Friday, January 28, 2011
Canada's Montreal Gazette reports that Girl Scouts in the United States are tested with intellectually intense activities that require them to explore their world, while their counterparts in the Boy Scouts focus more on rote answers and following orders, according to a new study examining the century-old organizations.

Kathleen Denny, a sociology graduate student at the University of Maryland, combed through the handbooks for the two programs to examine the activities and badges aimed at children typically around nine and 10 years old. The most striking difference between the two groups is Girl Scouts are asked to complete challenging research and critical-thinking tasks to earn badges, while the Boy Scouts seemed to emphasize "intellectual passivity," she said.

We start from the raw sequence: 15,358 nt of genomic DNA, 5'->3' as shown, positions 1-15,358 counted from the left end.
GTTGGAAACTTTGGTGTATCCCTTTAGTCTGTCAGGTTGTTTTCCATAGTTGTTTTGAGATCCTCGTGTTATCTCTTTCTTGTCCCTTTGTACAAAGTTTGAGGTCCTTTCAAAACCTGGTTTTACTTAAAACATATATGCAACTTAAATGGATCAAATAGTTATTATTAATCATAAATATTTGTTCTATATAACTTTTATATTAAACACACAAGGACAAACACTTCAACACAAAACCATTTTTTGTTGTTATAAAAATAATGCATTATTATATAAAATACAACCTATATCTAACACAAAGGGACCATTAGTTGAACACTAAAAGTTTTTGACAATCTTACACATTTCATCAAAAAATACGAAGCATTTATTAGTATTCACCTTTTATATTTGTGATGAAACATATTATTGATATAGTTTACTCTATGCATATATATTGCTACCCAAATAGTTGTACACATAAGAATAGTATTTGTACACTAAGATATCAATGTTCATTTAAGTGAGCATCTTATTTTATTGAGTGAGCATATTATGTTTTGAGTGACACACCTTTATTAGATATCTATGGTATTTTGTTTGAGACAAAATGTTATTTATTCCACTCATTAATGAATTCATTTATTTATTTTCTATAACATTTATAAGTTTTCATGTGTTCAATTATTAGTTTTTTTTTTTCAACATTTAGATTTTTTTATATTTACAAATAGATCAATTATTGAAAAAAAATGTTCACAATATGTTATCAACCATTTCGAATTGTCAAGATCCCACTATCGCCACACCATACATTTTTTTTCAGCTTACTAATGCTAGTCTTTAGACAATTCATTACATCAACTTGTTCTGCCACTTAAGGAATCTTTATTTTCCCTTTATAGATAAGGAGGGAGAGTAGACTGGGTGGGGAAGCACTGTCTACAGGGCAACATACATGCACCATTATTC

"The Girl Scout handbook required a lot of the girls intellectually. It asked them to go out and survey people and synthesize what they find," said Denny. "If I were a Boy Scout, I just didn't need to look up too many other resources, I didn't really need to exercise a lot of critical thought."

For example, Denny reported that Girl Scouts were asked to interview people in their communities, research and craft a list of citizenship responsibilities, while Boy Scouts only needed to flip their handbook and see the answers provided for them.

Very interesting. Definitely check out the entire article. In other news, Montreal is one of my favorite places.